BC sheriff seeks funds for Swat Team
by Courtney Stevens
Sep 29, 2013 | 2618 views | 0 0 comments | 37 37 recommendations | email to a friend | print
The Bolivar County Sheriff's Department is pursuing the idea of implementing a SWAT (special weapons and tactics) team for Bolivar County.

"We don’t have an active SWAT team now and the equipment that it would take to run a legitimate SWAT team—we don't have what's needed. What we are trying to do is see if the community and the public are willing to help us purchase the stuff because of the limited resources we have with the county," said Bolivar County Sheriff Kelvin Williams.

While the BCSD does not have enough funds to get the proper materials needed for this project, the sheriff is hopeful that they will be able to reach their goal through fundraising.

Daniel Gresham, Bolivar County investigator, has visited different organizations throughout the community to bring awareness to the importance of having a SWAT team.

"He's put together a PowerPoint presentation to show the need of a SWAT team for this county and the effectiveness of a particular SWAT team," said Williams.

When Gresham began looking into having an official SWAT team for Bolivar County, he realized that there is a great need for equipment.

The current equipment is outdated, with vests over 10 years old and helmets over 20 years old.

"It was just so far behind and it is not anywhere it needs to be for safety reasons,” Gresham. "It is equipment intensive. Vests have to be up to standard. Weapons have to be up to standard.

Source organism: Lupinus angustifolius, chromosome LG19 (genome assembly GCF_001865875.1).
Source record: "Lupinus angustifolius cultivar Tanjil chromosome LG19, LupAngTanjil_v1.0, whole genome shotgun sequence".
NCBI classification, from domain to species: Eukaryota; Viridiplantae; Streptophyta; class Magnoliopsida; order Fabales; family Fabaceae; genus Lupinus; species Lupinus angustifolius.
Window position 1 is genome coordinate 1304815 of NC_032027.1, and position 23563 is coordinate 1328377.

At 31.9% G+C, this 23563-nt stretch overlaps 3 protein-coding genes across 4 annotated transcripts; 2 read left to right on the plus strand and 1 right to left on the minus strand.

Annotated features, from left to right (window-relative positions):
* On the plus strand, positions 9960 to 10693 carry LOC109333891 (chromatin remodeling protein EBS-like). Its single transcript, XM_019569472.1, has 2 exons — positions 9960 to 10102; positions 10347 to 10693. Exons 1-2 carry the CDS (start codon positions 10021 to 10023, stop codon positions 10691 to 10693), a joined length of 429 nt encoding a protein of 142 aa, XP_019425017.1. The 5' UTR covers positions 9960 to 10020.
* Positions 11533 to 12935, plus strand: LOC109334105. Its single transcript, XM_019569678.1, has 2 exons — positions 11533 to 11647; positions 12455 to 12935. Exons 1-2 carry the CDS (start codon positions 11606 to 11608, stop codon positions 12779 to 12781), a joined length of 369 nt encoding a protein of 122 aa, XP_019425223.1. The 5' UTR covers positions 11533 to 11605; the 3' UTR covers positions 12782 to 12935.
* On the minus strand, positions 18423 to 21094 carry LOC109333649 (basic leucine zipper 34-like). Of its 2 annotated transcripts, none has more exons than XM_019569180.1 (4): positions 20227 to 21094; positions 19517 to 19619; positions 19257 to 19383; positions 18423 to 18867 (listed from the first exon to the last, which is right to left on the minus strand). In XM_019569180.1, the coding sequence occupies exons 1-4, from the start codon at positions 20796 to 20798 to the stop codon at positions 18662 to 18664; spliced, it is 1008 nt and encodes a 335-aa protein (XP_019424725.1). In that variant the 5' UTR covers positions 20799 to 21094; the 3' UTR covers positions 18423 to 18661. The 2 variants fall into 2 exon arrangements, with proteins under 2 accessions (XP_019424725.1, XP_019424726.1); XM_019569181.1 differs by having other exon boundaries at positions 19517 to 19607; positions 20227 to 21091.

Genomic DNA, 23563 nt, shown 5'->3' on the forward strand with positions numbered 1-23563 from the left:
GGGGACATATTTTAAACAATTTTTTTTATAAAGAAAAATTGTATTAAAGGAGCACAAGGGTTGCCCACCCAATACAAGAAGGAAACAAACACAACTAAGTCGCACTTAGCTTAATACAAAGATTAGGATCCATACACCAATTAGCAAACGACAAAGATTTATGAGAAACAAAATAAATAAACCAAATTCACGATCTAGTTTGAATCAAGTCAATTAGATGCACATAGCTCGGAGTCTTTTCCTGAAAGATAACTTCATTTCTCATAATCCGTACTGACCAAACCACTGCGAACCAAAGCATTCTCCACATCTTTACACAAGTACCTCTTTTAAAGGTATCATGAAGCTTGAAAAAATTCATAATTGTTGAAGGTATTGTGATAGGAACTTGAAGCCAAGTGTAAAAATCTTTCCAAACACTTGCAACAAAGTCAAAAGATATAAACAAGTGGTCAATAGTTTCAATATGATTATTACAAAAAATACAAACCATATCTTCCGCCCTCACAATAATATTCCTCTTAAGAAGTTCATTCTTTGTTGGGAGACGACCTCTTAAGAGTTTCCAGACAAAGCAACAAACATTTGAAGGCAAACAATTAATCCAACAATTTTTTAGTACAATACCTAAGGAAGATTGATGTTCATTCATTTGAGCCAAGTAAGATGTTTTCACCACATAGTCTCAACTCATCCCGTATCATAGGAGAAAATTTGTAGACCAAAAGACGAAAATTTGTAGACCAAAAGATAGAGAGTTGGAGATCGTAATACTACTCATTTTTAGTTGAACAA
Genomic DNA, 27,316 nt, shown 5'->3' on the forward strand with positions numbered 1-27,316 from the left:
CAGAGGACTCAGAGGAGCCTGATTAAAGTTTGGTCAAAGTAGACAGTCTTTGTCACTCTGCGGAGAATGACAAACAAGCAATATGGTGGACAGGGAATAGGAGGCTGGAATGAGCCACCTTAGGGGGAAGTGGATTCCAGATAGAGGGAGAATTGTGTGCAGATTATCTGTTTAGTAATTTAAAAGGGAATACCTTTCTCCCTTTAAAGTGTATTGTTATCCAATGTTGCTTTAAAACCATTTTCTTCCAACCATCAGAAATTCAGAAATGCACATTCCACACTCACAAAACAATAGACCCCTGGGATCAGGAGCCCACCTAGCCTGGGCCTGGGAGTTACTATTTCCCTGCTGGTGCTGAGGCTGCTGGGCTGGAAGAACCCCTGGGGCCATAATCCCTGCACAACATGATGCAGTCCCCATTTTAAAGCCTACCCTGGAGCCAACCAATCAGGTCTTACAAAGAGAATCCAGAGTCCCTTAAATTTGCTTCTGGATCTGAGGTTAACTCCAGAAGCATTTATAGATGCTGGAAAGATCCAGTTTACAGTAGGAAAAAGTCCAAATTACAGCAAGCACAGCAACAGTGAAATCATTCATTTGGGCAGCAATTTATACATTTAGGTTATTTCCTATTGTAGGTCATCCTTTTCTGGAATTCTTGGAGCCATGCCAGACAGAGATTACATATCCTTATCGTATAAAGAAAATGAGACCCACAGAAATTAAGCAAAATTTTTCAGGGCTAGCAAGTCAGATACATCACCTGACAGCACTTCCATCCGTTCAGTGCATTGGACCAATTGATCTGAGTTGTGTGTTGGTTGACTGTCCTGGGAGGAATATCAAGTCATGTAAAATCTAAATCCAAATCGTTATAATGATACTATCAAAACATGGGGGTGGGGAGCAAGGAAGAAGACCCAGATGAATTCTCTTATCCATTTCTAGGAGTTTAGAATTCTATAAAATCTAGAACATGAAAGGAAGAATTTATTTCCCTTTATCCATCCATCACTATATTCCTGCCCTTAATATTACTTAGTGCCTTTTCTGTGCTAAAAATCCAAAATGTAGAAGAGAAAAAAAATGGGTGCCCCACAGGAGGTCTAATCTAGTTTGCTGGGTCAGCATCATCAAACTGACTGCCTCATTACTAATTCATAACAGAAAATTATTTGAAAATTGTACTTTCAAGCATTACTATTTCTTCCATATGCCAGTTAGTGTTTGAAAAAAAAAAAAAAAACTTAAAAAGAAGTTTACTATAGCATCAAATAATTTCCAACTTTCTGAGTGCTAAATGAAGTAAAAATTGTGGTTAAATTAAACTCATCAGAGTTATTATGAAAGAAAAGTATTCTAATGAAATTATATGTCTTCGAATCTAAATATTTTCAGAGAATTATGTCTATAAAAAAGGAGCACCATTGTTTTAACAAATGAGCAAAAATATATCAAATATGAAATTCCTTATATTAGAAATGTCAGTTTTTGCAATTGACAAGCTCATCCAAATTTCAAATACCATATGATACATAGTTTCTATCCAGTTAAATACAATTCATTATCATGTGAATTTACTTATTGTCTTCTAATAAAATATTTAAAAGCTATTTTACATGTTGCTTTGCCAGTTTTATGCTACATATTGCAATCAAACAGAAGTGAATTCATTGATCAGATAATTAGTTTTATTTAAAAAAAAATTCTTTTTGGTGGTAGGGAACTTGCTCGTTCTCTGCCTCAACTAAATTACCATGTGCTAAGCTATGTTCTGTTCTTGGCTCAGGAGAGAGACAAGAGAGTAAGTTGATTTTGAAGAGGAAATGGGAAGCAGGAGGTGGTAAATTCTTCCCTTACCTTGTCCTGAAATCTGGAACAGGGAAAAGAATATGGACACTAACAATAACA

"We are looking at having to almost start from scratch and it takes a lot of funding to fully outfit the SWAT team," said Gresham.

Gresham estimated that one vest and one sub gun cost roughly $1,500 each, while helmets are around $600 each.

"This is expensive equipment and as you can see it adds up," said Gresham.

The group will not only need to have enough ammunition on hand for actual calls but for training too.

The SWAT team will also eventually need a vehicle to transport the entire team at once.

"The reason why is because we are serving high risk warrants in the county. We've had to make do and do the best we can," said Gresham.

While Cleveland and Bolivar County currently have response teams, they don't have officers that are properly trained.

"The training and the equipment is a safety issue for them, and it's a safety issue for the suspect. The more we know what we're doing and the better equipped we are, the more likely it is that we will take them into custody," said Gresham.

The closest SWAT team to Bolivar County is in Tunica, another reason Gresham feels the need to assemble a SWAT team.

"You hope for the best and prepare for the worst,” he said.

“It would be at least an hour and a half before they can get their stuff together and get down here, and that's being generous with the time,” Gresham continued. “In any kind of active shooting situation like that, it gets worse as time goes on. The studies that have been done on those is to get there, respond, and neutralize the suspect as quickly as possible and right now we don't have that capability."

Gresham estimated that to get nine SWAT team members combat ready would cost around $20,000-$25,000.

"I'm willing to work with anyone in the community," said Gresham.

Gresham and the BCSD will continue to promote and raise awareness for a SWAT team in Bolivar County.